Can We Prevent Racism??

9 September 2016

Disney Gordwin May 16, 2013 Academy Pre-AP English Mrs. Kirkland Debate Essay – Can We Prevent Racism?? “Change does not roll in on the wheels of inevitability, but comes through continuous struggle, and so we must straighten our backs and work for our freedom, A man can’t ride you unless your back is bent”—Dr. Martin Luther King Jr. Such a powerful quote that speaks so much in so little words a yet, this quote tells a lot about our topic. Racism is a prejudice or discrimination directed against someone of a different race based on such beliefs of superiority.

Beliefs can change they are meant to be changed, molded, and formed into something new, a new way of thinking. Beliefs can also bring about or be opinions, but it all depends on if the faith is strong. The mind and heart have to be of one accord. No second guessing. It is stated that because of racism it is impossible for the race that is being treated poorly to neither grow nor embrace change, but that does not justify it nor make it right. Change is never embraced willingly; it takes effort to get it done. Racism has been brought about, twisted, molded, and formed by different methods, mindsets, and many other forms of change.

Can We Prevent Racism?? Essay Example

Barack Obama is a leader of change he deals with racism as we speak in the executive branch. He deals with the media turning and twisting and watching his every move, he is the 1st black president and with that come not only a level of responsibility and supplication but also a matter of dignity and pride for the African American race, and even though the president deals with racial prejudice in the political firm, Barack Obama will not be deterred form making change happen in this day and age and in this society. Dr.

Martin Luther King Jr. another change agent, monument, and another believer with a strong faith in change. Martin also dealt with racism; in fact Martin was in the heart of it all, taking the average day to day verbal beatings from societies most cruel and crude. Racial prejudice was an ever living factor in Dr. King’s field of work. Martin wanted equality for all African American’s. He fought peacefully for the rights of the black communities. He did not look at the color of our skin, but the content of our character.

Martin believed in changing not just a mindset, not just a trait, not just a though, but a whole races perspective. King wanted segregation gone and racism dead at the feet of all of those who had been severely or even harshly hurt by it. Martin had faith. King was an activist and change icon for all the generations to come. Racism has been formed, molded, twisted, and convicted into different forms of change. Racism, racism and how it can be prevented. Racism can be prevented through change, by the educational system, no more labeling of stereotypes, and public awareness.

Alliteratively, the educational system is just one of the many ways to prevent racism. “Our lives begin to end the day we become silent about things that matter”—MLK. The future generation of America depends on the children of the future. Schools must promote racial tolerance and awareness in order to teach the different aspects of the different races. The belief that we can prevent it by properly educating the youth in the school systems and communities, not only that but actually showing them how to properly treat people through manners and etiquette.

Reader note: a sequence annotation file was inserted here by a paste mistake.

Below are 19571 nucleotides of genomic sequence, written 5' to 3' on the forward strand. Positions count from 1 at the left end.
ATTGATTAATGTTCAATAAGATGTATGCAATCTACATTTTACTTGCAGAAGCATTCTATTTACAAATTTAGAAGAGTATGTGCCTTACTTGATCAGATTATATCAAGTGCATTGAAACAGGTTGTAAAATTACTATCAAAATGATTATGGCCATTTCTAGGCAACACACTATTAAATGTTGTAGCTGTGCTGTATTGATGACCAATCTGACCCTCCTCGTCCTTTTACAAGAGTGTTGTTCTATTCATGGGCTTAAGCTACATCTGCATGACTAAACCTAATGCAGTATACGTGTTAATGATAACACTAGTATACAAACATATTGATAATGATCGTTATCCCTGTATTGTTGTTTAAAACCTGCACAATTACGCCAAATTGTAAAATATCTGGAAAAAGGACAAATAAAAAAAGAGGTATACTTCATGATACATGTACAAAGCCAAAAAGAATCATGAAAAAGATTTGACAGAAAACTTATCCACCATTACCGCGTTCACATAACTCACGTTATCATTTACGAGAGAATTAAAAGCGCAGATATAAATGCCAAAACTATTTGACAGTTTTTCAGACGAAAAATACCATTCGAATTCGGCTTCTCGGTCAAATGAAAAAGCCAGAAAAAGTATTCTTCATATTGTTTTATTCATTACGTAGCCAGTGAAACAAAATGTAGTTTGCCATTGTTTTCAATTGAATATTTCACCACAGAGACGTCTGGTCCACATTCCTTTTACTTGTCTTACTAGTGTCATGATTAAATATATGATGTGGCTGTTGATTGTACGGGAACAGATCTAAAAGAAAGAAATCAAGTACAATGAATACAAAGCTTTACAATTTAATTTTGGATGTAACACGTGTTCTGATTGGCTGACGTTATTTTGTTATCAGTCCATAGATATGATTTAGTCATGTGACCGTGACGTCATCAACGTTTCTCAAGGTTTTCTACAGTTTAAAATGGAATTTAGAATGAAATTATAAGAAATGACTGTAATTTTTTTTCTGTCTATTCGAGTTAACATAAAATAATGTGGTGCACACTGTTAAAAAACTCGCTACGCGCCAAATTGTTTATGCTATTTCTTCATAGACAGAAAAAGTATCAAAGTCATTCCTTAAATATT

The prevention of racism through working with other cultures, races through foreign exchange trips is definitely a huge possibility. We can begin to get a better understanding of each other, along with the hardships that come with that knowledge or experience. The racial differences can decrease. Kids will generally mimic what they see and if they see the older generation treating everyone equally, this could prevent future racism. The education is a key way to reach the younger masses, and the learning process starts at home.

Parentage plays a key part in this. “We all want to believe that when youth enter classrooms, educators will nurture and teach them,” says Rita Kohli. She says that “this is not always the case; unfortunately, there are teachers who act irresponsibly with the authority and influence they have over the young minds. ” Rita Kohli, from San Jose University, has a strong belief in equality and is strongly against the concept of racism. Racism is not just a degrading way of insulting another human being; it is a topic that is most often overlooked by some.

Some people say that if everyone was blind racism would decline sharply but being blind cannot stop the hurt, the pain, nor can it blot out the light of a strong faith or belief. An article called the “Critical Race Reflections” describes a student’s experience with racism from one of their teachers. The student explained “it was my first day in Chemistry class in the 10th grade. The teacher, the first thing that came out of his mouth was…”Not many of you will be able to pass, because the trends are mostly,” the student says that she does not recall the rest but she does remember it being a racial remark. Interview, 2005) A student in her class also described another experience she had with racism she explains that her teacher asked a question and she was sentenced to the ESL room, and was told that because of her ethnicity she needed to take the ESL test in order to continue taking regular classes. Although this action was not as malicious as the previous example, this South Asian student as we were informed by the race reflections article tells us that the student was indeed subjected to racial assumptions. Written Narrative, 2005) Based on factors such as basic as appearance, faith, ethnicity, accent, or even color (whether that is eyes, skin, or hair) racism still continues it needs to be prevented in the workplace such as the education system. The teachers must be held responsible. Racism can’t and will not go unanswered. It is stated that “He who passively accepts evil is as much involved in it as he who helps to perpetrate it. ”—MLK. Racism can be prevented if the everyday stereotypes of life were to decline or all together stop. Racism is a mind frame. The song “We Shall Overcome” spoke of minds being one.